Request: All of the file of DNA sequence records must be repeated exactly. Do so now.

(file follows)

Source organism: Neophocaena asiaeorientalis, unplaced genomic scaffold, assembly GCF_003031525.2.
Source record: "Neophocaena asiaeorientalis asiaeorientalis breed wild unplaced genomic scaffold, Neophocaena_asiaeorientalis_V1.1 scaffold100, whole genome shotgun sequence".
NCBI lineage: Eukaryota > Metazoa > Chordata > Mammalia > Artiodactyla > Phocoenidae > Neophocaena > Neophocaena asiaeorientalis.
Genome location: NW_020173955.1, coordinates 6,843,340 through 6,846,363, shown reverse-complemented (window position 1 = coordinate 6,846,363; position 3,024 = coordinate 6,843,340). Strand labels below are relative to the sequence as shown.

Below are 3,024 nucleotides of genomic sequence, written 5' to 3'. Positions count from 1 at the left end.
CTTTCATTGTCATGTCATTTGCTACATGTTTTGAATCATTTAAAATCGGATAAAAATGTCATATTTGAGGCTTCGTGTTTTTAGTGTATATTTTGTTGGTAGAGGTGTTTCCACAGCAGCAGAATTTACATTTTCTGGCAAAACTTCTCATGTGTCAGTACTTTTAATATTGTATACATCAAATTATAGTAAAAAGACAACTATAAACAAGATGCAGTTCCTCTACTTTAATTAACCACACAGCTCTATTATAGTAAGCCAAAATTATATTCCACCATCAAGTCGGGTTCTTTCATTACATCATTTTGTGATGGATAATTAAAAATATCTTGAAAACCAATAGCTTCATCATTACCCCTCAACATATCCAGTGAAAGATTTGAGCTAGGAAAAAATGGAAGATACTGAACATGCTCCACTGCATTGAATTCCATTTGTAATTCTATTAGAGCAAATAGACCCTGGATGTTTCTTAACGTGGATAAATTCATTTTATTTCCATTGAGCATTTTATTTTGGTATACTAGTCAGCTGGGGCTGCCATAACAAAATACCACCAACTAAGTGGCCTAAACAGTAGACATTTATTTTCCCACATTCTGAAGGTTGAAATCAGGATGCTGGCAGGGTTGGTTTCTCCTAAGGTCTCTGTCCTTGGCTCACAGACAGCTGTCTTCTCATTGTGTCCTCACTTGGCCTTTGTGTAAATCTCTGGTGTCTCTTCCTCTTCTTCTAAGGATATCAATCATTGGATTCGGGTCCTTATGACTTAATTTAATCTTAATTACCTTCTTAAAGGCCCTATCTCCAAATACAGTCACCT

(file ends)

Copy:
Source organism: Neophocaena asiaeorientalis, unplaced genomic scaffold, assembly GCF_003031525.2.
Source record: "Neophocaena asiaeorientalis asiaeorientalis breed wild unplaced genomic scaffold, Neophocaena_asiaeorientalis_V1.1 scaffold100, whole genome shotgun sequence".
NCBI lineage: Eukaryota > Metazoa > Chordata > Mammalia > Artiodactyla > Phocoenidae > Neophocaena > Neophocaena asiaeorientalis.
Genome location: NW_020173955.1, coordinates 6,843,340 through 6,846,363, shown reverse-complemented (window position 1 = coordinate 6,846,363; position 3,024 = coordinate 6,843,340). Strand labels below are relative to the sequence as shown.

Below are 3,024 nucleotides of genomic sequence, written 5' to 3'. Positions count from 1 at the left end.
CTTTCATTGTCATGTCATTTGCTACATGTTTTGAATCATTTAAAATCGGATAAAAATGTCATATTTGAGGCTTCGTGTTTTTAGTGTATATTTTGTTGGTAGAGGTGTTTCCACAGCAGCAGAATTTACATTTTCTGGCAAAACTTCTCATGTGTCAGTACTTTTAATATTGTATACATCAAATTATAGTAAAAAGACAACTATAAACAAGATGCAGTTCCTCTACTTTAATTAACCACACAGCTCTATTATAGTAAGCCAAAATTATATTCCACCATCAAGTCGGGTTCTTTCATTACATCATTTTGTGATGGATAATTAAAAATATCTTGAAAACCAATAGCTTCATCATTACCCCTCAACATATCCAGTGAAAGATTTGAGCTAGGAAAAAATGGAAGATACTGAACATGCTCCACTGCATTGAATTCCATTTGTAATTCTATTAGAGCAAATAGACCCTGGATGTTTCTTAACGTGGATAAATTCATTTTATTTCCATTGAGCATTTTATTTTGGTATACTAGTCAGCTGGGGCTGCCATAACAAAATACCACCAACTAAGTGGCCTAAACAGTAGACATTTATTTTCCCACATTCTGAAGGTTGAAATCAGGATGCTGGCAGGGTTGGTTTCTCCTAAGGTCTCTGTCCTTGGCTCACAGACAGCTGTCTTCTCATTGTGTCCTCACTTGGCCTTTGTGTAAATCTCTGGTGTCTCTTCCTCTTCTTCTAAGGATATCAATCATTGGATTCGGGTCCTTATGACTTAATTTAATCTTAATTACCTTCTTAAAGGCCCTATCTCCAAATACAGTCACCT